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How to report employer-sponsored health benefits on Form W-2

Health Benefits • December 29, 2023 at 9:55 AM • Written by: Elizabeth Walker

Offering health benefits as part of your compensation package is an excellent way to attract and retain employees. Employers that offer health benefits need to fully understand their income tax reporting obligations to avoid penalties from the IRS. Some health benefits operate on a pre-tax basis, while others operate on a post-tax basis. How you report them on your employees’ W-2 forms will differ depending on the type of benefit you offer.

This blog will walk you through common employer-sponsored health benefits and how to report them on Form W-2. Although our article will guide you through the basics, we recommend contacting a certified public accountant or tax professional for guidance and additional help with your taxes.

Takeaways from this blog post:

  • Employers need to understand their reporting obligations for employer-sponsored health benefits on Form W-2 to avoid penalties from the IRS.
  • Different types of health insurance benefits, such as traditional employer-sponsored health coverage and health reimbursement arrangements (HRAs), have different reporting requirements on Form W-2.
  • Employers report pre-tax health benefits, like flexible spending accounts (FSAs), differently from post-tax health benefits, such as health stipends.

Are you a small business owner? Check out your health benefit options in our guide.

How to report traditional group health insurance on W-2s

Currently covering about 153 million Americans, group health insurance is the traditional way employers offer a health benefit to their employees. In general, group coverage provides medical insurance to a group of people. This means that individuals can’t purchase group health insurance coverage.

Group health plans come with tax advantages for employers and employees. Employer contributions toward health coverage are tax-deductible, while employee contributions are often taken on a pre-tax basis, reducing your employees’ tax liability.

The Affordable Care Act (ACA) requires all employers who provide "applicable employer-sponsored coverage"1 under a group health plan to report the cost of coverage, including the amounts paid by both the employer and the employee, on Form W-2. You list these amounts in Box 12 with Code DD.

Because group health plans are a pre-tax benefit, recording the cost of health coverage on Form W-2 is only for informational purposes. The amount you report doesn’t affect your employees’ tax liability.

How to report health reimbursement arrangements (HRAs) on W-2s

A health reimbursement arrangement (HRA) is a flexible employer-owned health benefit allowing employers to reimburse their employees tax-free for qualified out-of-pocket medical expenses. Unlike other health insurance benefits, only employers can contribute to an HRA.

With an HRA, employers set a monthly allowance to offer their employees. Once an employee submits proof of an eligible qualified expense, the employer reimburses them up to their allowance amount.

Employer contributions are tax-deductible and free of payroll taxes. Employee expense reimbursements are income tax-free as long as they are covered by a health plan that provides minimum essential coverage (MEC).

Your W-2 reporting requirements will differ based on the type of HRA you have. Let’s review your reporting obligations for the three HRAs PeopleKeep offers.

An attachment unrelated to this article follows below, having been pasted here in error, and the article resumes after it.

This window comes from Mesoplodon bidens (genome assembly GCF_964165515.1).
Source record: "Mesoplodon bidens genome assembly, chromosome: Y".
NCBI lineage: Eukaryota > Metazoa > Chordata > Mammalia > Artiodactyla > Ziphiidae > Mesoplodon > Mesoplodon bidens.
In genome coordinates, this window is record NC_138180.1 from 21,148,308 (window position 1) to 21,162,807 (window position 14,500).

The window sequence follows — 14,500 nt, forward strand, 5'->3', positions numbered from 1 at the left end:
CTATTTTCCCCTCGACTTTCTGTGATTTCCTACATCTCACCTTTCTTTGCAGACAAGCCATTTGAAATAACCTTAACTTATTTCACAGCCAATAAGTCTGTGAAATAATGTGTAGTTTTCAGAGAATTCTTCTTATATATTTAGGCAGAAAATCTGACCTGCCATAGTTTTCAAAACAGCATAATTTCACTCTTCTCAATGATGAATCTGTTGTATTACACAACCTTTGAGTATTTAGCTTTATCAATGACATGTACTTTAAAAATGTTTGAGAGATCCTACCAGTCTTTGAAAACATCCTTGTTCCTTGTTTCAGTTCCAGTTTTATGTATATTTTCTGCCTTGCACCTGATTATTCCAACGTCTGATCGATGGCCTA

Qualified small employer HRA (QSEHRA)

A qualified small employer HRA (QSEHRA) is for small employers with fewer than 50 full-time equivalent employees (FTEs). With a QSHERA, employees choose the individual health plan coverage that’s best for them and receive reimbursements for their health plan premiums. They can also be reimbursed for qualified out-of-pocket expenses. While there are no minimum contribution limits, QSEHRAs have maximum contribution limits set by the IRS annually.

Unlike other HRAs, the IRS doesn’t consider a QSEHRA a group health plan, so it’s not subject to group health coverage requirements. However, it still has reporting requirements that employers must follow.

Small employers must report their QSEHRA benefit in Box 12, code FF of their employees’ W-2. You should report the total allowance amount each employee was eligible to receive that calendar year, not the actual number of payments or reimbursements the employee received. Employers should only include the allowance for that year, meaning you should exclude rollover amounts from the previous year.

Read our blog to learn more about QSEHRA W-2 reporting.

Individual coverage HRA (ICHRA)

An individual coverage HRA (ICHRA) is for employers of all sizes and can be used to reimburse employees for their individual health insurance premiums and other out-of-pocket expenses. Unlike QSEHRAs, ICHRAs have no maximum contribution limits, and employers can customize the benefit by offering different allowance amounts to different employee classes.

They’re also an excellent option for applicable large employers (ALEs) to satisfy the ACA’s employer mandate as an alternative to traditional group health insurance.

Even though the IRS considers an ICHRA a group health plan, it doesn’t require employers offering an ICHRA to report the ICHRA benefit on their eligible employees' W-2s, unlike employers providing a traditional group health insurance plan. However, employers with an ICHRA must still satisfy other reporting requirements, such as filing Form 1095.

To learn more about other ICHRA reporting requirements, check out our blog.

Group coverage HRA (GCHRA)

Also called an integrated HRA, a GCHRA supplements traditional group health insurance coverage. Only employees enrolled in your group health plan can participate in this type of HRA.

Employees can use their GCHRA allowance to pay for out-of-pocket costs their group plan doesn't fully cover, like deductibles, copays, and more. Like ICHRAs, GCHRAs have no maximum contribution limits, and you can customize allowance amounts by employee class.